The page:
From our new house, we can hear the weekly “air horn orchestra” protests of HB2 at the North Carolina governor’s mansion. We join in spirit–it’s too loud for Bea’s young ears. Walking home from getting ice cream on Friday, we came across a Black Lives Matter protest at Moore Square, and listened to the solemn reading of too many names. Each week, at a poetry workshop my grad students host with homeless and at-risk teens and young adults, a group made up mostly of young black men, we hear about the risks to life and liberty they must think about all the time.
I don’t know what to do except to offer some readings that been meaningful to me this summer:
Nicole Dennis-Benn on the privilege of innocence.
“Social Skills Training” by Solmaz Sharif.
Jelani Cobb on the historical echoes of NC’s “bathroom bill”
Barry Yeoman on “The 30 Years That Brought Us HB2″
Garth Greenwell’s exquisitely painful What Belongs to You
Brian Blanchfield’s brilliant Proxies: Essays Near Knowing
Aimee Nezhukhumatathil’s hopeful, magical Lucky Fish
Natalia Ginzburg’s The Little Virtues, with its wonderful anti-capitalist parenting advice and writing about Italy, “a country willing to submit itself to the worst governments,” where she lived under Fascist rule. (Go here to register to vote/update registration.)
Claudia Rankine’s Citizen, a new NEA Big Reads selection.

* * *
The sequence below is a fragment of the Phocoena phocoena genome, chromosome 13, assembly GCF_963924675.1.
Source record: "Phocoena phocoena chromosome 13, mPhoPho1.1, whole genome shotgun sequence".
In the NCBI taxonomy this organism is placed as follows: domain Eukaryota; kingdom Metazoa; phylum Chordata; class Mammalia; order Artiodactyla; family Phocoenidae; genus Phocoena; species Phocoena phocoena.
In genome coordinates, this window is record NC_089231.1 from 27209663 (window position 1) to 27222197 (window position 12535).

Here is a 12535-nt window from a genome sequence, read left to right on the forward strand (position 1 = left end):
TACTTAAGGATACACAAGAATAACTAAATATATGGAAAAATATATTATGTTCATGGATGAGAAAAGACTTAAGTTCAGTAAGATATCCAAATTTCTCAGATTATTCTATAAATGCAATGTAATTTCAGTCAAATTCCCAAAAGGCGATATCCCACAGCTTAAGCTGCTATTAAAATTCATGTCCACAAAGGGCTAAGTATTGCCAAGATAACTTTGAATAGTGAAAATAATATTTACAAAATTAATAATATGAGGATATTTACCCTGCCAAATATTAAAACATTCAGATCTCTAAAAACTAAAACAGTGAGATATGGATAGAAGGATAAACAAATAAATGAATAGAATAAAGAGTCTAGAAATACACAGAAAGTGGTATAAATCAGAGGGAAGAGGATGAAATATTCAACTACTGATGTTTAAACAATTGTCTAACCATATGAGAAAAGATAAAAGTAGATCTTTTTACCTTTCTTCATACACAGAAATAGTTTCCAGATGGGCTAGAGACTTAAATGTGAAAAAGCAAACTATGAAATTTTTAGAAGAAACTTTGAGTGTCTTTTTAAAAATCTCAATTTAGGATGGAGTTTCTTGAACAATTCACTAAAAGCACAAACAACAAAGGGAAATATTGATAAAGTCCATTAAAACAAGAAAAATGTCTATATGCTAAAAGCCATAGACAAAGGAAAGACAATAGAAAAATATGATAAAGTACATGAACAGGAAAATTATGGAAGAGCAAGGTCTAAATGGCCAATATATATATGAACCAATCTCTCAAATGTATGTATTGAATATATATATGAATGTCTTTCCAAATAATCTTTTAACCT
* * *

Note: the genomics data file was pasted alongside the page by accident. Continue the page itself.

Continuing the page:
(image above: pages from Citizen. List on left sadly much longer in new printings.)
I’m so happy to share my new website, belleboggs.com. Richard designed and coded the whole site from scratch! I think he’s the most multi-talented person I know.
I’m delighted by how the site turned out, and for the chance to show off blurbs from three of my favorite writers–Eula Biss (!), Leslie Jamison (!), and Andrew Solomon (!). Belleboggs.com will include a feed from this blog, which I’ll keep, and it also has a “Resources” page which lists some of the infertility, adoption, and “plan B” family building resources I mention in The Art of Waiting. (I am also happy to post additional links–please email me or reply to this post.)
(Above: Richard and Bea at the Bread Loaf Orion Environmental Writers’ Conference this June)
Exciting to see The Art of Waiting listed as a top ten pick for fall in Publishers Weekly’s memoirs and biographies category. I was especially happy to be on the list with Mike Scalise, whose excellently-titled memoir The Brand New Catastrophe is coming soon from Sarabande. I met Mike at Bread Loaf a few years ago and still remember being captivated by the funny/serious excerpt he read there. His book came to press in an interesting way, a little like Mattaponi Queen–through a contest. Mike won the Center for Fiction’s Christopher Doheny Award, which “recognizes excellence in fiction or nonfiction on the topic of serious physical illness by a writer who has personally dealt or is dealing with life-threatening illness, either his or her own or that of a close relative or friend.” Here’s hoping that Mike will come to North Carolina for an event early next year.
Speaking of events, I’m working with Graywolf to plan my fall book tour and have plans (so far) to go to Atlanta, Chicago (with Eula Biss!), D.C., Minneapolis, and Austin. Hoping to add Boston and New York to the list. More soon!
(Above: Bea is very into the idea driving these days, and often asks me, when we get into the car, “Can I drive?”)
I have two new pieces out this week.